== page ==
THOUGHTS TO PONDER DO WHATEVER HE TELLS YOU - NICK CARDILLINO Do whatever He tells you. Do whatever He says. Everything will work out fine. Jesus will turn water into wine. Do whatever He tells you.
Mary knew that Jesus was God's Son, And she sensed His time had finally come. So to keep the wedding feast from coming to an end, She called the servants out and said to them:
“Let it be, according to your will.” Mary's words of faith inspire us still. Lowly one, she bore the Son and to the cross she stayed. She always modeled how we should obey.
Listen harder when you pray and Do whatever He tells you. It may see foolish to obey, but Do whatever He says. When the wine of life runs out, Do whatever He tells you. You'll see what grace is all about. Do whatever He says.
The Baptism of Jesus in the River Jordan God proclaims that Jesus is his beloved Son. Then Jesus came from Galilee to John, at the Jordan, to be baptized by him. And John was for hindering him, and said, “It is I who ought to be baptized by thee, and dost thou come to me?” But Jesus answered and said to him, “Let it be so now, for so it becomes us to fulfill all justice.” Then he permitted him. And when Jesus had been baptized, he immediately came up from the water. And behold, the heavens were opened to him, and he saw the Spirit of God descending as a dove and coming upon him. And behold, a voice from the heavens said, “This is my beloved Son, in whom I am well pleased.” (Matthew 3:13-17)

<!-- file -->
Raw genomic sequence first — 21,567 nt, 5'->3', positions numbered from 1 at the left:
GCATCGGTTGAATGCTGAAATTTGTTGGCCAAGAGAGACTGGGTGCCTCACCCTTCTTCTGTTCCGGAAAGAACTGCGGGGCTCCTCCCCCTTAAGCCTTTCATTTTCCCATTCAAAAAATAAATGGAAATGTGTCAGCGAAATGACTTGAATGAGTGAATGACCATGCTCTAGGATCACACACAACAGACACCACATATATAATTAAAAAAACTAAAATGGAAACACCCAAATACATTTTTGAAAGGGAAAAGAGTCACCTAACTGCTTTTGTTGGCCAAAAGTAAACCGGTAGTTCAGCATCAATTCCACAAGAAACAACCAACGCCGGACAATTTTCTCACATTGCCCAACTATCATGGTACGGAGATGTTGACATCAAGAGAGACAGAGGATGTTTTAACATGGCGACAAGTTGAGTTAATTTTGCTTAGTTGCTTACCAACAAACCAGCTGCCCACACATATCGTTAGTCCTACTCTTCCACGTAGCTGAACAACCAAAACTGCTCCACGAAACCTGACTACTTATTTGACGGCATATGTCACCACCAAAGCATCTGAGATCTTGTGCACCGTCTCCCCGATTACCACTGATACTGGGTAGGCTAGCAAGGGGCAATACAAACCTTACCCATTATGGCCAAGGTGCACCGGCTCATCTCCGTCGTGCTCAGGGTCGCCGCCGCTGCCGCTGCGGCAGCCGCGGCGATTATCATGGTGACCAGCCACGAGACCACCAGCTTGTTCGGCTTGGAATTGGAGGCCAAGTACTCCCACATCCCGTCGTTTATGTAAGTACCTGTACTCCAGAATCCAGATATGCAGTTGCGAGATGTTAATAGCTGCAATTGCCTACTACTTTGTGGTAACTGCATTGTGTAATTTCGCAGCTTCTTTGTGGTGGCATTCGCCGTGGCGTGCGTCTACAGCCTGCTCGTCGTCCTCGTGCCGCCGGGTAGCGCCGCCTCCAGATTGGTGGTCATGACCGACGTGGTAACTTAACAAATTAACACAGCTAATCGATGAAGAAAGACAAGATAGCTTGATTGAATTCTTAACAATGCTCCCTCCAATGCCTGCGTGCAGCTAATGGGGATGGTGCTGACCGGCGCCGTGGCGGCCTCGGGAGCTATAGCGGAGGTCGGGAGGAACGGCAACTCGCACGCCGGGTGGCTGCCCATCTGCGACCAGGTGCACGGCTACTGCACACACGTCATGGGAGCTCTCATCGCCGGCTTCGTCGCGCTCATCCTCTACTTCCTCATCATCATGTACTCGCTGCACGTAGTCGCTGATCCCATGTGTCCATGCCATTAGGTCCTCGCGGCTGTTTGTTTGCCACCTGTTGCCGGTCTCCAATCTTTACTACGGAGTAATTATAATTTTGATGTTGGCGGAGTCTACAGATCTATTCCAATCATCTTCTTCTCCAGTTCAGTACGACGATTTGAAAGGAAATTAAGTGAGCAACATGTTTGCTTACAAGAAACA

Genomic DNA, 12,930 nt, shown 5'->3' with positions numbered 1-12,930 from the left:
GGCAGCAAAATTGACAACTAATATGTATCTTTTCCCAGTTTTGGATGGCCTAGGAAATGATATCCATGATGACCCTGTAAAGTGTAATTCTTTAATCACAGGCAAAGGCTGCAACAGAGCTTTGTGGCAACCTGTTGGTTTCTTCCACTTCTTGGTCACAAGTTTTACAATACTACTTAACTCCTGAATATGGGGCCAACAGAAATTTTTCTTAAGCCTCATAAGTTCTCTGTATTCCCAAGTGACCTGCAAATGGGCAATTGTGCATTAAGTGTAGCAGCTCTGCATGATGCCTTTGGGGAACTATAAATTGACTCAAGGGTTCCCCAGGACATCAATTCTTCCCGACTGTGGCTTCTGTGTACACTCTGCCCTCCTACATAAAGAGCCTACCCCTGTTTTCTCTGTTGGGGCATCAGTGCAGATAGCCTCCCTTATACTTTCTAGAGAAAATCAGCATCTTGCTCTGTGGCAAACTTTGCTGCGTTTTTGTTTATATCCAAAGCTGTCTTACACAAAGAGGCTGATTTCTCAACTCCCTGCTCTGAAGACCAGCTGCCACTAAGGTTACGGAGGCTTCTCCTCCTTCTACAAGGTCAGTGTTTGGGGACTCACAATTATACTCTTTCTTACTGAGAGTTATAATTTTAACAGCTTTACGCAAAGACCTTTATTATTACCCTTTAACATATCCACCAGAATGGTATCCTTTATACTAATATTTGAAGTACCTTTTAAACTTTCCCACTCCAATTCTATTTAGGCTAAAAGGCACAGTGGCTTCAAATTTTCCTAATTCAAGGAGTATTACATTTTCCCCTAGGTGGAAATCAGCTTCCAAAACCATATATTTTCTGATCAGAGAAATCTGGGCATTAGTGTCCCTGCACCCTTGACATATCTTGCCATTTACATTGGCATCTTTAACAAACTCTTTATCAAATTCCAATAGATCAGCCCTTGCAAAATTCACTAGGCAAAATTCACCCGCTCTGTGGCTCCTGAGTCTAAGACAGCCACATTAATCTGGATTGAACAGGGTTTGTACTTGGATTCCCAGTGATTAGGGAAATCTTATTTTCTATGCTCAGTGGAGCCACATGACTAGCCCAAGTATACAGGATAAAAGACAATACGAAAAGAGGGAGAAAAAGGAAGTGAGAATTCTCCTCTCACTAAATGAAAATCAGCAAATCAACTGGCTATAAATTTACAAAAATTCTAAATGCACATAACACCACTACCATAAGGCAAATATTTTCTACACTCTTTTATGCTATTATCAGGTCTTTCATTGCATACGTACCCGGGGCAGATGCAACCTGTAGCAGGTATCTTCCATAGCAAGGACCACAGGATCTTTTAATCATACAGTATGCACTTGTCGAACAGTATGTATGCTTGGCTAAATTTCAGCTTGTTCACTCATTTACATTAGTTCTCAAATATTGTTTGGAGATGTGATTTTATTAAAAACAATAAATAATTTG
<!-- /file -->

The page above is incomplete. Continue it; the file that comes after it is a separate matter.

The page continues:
All men are children of God. But a child can look upon his father in many ways. We must try to be children who realize that the Lord, by loving us as his children, has taken us into his house, in the middle of the world, to be members of his family, so that what is his is ours, and what is ours is his, and to develop that familiarity and confidence which prompts us to ask him, like children, for the moon! A child of God treats the Lord as his Father. He is not obsequious and servile, he is not merely formal and well mannered: he is completely sincere and trusting. Men do not scandalize God. He can put up with all our infidelities. Our Father in heaven pardons any offence when his child returns to him, when he repents and asks for pardon. The Lord is such a good Father that he anticipates our desire to be pardoned and comes forward to us, opening his arms laden with grace. Christ is Passing By, 64